Accessibility The London Underground rail system and the central bus system are by far the most crowded during peak times; the Overground and DLR trains are far less crowded during peak commuting hours but are also less connected to the large business centers in Central London and to school zones. The bus system runs on the roads alongside cars and other private vehicles but is often given its own bus lane within which the designated stopping spaces at bus stops are located, allowing traffic to flow normally without being impeded by buses stopping for passengers. The Istanbul BRT system, as mentioned above, takes this one step further and dedicates two full lanes in the center of the road to the rapid transit buses for the entire length of the route, allowing buses and normal traffic to run separately and allowing the buses to run unimpeded by traffic congestion that causes delays. This also allows the BRT system to run buses at more regular intervals, running an estimate of three buses per minute during peak times, as opposed to London’s single bus per six or seven minutes during peak times. However, because of these separate lanes, platforms are less accessible to pedestrians, and the system only runs six lines in total, as 9|Page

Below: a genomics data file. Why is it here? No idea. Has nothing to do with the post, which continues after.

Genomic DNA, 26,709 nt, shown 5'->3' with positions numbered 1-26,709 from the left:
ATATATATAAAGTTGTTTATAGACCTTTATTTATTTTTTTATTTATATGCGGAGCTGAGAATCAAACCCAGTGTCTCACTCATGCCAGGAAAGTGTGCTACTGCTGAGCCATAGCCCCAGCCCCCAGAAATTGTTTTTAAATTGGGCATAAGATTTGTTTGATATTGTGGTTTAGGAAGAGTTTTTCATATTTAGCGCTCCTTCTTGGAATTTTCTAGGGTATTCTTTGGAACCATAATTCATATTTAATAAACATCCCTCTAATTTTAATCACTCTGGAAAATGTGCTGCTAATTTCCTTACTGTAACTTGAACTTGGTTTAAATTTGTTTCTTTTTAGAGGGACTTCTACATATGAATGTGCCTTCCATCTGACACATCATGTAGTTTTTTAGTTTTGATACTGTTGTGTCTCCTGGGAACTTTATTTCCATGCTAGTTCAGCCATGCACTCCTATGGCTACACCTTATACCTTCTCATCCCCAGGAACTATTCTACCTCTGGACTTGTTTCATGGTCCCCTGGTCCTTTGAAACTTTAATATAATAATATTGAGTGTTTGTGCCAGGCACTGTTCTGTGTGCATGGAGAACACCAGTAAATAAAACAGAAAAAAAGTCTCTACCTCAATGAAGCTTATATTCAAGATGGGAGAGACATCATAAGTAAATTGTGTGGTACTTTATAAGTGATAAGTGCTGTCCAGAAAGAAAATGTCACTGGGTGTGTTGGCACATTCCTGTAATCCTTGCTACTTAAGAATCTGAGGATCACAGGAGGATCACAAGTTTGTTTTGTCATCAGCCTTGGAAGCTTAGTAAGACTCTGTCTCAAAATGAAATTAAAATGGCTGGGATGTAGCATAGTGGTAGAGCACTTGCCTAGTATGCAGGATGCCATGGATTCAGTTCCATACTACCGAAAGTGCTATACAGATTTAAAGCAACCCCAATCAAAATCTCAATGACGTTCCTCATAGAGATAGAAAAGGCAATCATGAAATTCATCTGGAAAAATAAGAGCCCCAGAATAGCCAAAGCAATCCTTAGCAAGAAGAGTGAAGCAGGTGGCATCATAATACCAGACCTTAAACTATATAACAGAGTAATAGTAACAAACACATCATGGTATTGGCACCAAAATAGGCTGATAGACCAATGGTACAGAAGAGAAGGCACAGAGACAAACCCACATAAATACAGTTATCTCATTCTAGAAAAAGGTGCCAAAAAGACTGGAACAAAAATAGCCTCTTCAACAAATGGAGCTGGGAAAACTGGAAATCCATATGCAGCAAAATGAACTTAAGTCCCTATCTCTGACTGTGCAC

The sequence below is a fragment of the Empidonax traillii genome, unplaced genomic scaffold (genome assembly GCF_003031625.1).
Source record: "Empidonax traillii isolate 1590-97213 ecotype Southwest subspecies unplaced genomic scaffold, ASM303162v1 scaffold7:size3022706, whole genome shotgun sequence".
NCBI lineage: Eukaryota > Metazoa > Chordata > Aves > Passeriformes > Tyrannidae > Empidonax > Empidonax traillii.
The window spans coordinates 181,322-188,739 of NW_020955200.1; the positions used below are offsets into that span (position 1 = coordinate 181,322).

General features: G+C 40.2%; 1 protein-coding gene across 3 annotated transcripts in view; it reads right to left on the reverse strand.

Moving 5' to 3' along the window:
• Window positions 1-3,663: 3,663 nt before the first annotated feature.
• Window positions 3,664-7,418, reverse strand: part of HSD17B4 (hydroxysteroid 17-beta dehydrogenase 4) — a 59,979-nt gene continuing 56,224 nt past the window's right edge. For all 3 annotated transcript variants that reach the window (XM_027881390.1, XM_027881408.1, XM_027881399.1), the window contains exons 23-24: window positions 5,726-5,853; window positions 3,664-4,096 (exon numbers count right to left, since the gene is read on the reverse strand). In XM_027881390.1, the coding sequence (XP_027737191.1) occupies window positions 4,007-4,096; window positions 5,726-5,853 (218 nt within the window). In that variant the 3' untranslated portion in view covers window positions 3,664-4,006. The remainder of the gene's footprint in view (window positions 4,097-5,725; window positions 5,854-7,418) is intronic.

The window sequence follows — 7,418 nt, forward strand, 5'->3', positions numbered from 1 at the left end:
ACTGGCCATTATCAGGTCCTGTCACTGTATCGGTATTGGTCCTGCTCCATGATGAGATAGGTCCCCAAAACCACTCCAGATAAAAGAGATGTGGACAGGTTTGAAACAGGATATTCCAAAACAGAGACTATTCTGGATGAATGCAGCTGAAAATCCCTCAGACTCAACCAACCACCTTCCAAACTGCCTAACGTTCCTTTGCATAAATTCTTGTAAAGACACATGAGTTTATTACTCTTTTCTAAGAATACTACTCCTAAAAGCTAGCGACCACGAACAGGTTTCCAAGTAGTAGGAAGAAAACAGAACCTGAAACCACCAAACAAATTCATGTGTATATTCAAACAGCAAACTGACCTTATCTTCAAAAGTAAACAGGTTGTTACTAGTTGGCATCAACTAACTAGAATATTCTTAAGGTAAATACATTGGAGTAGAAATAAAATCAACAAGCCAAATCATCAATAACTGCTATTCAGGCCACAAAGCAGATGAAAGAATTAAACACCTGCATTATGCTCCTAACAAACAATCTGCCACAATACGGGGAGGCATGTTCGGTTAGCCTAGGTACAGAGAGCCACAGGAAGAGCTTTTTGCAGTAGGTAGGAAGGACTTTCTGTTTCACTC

special mid-road lanes must be created on any roadway where a BRT system is meant to run. Normal buses and minibuses, as opposed to the BRT system in Istanbul, still run alongside other vehicles on the roadway and have more flexible routes and more accessible stops, making them, perhaps, more useful for short distances, but their vehicles have smaller capacities and are much more crowded during peak times. Additionally, they add to congestion on the railway. With the exception, to a small degree, of the light metro rail and the BRT system, stops on sidewalks, in the case of buses and Dolmus taxis, and stops on platforms, in the case of the underground tram line and the ferry services, are as simple as finding the platform. However, for the accommodation of disabled persons and the installation of extra services to make the transport system operable and helpful to everyone, the Istanbul underground metro system is currently ahead of London in terms of accessibility with all of its tram line stations outfitted with wheelchair accessible ramps to the platforms. The stations also include rigid pathways to guide the visually impaired as well as Braille and audio-visual instructions in station elevators and floor indicators on platform edges that mark where train doors will open. The Istanbul Ulgasim or Istanbul Transport Corporation has installed these measures under the motto, “Everyone has equal right to access to all living spaces” (“Accessibility”). Compared to the London underground system, Istanbul seems to have made a greater effort, at least on the underground metro, to accommodate disabled persons. Though many London underground stations include elevators, only 137 of all 368 London underground, overground, and DLR stations (about 37%) have step-free access. However, most London buses currently in circulation are low buses equipped with wheelchair ramps and designated spaces inside for people in wheelchairs or elderly or otherwise disabled passengers. In almost all cases, including underground, overground, DLR, bus, and National Rail, stops are announced and, in most cases, shown on a screen as well. In London Underground, Overground, and DLR stations, announcements are made verbally and visually on the platform to notify passengers of approaching trains. The main items Istanbul seems to be including that London lacks are markers for the door locations, tactile pathways, and Braille instructions in many elevators.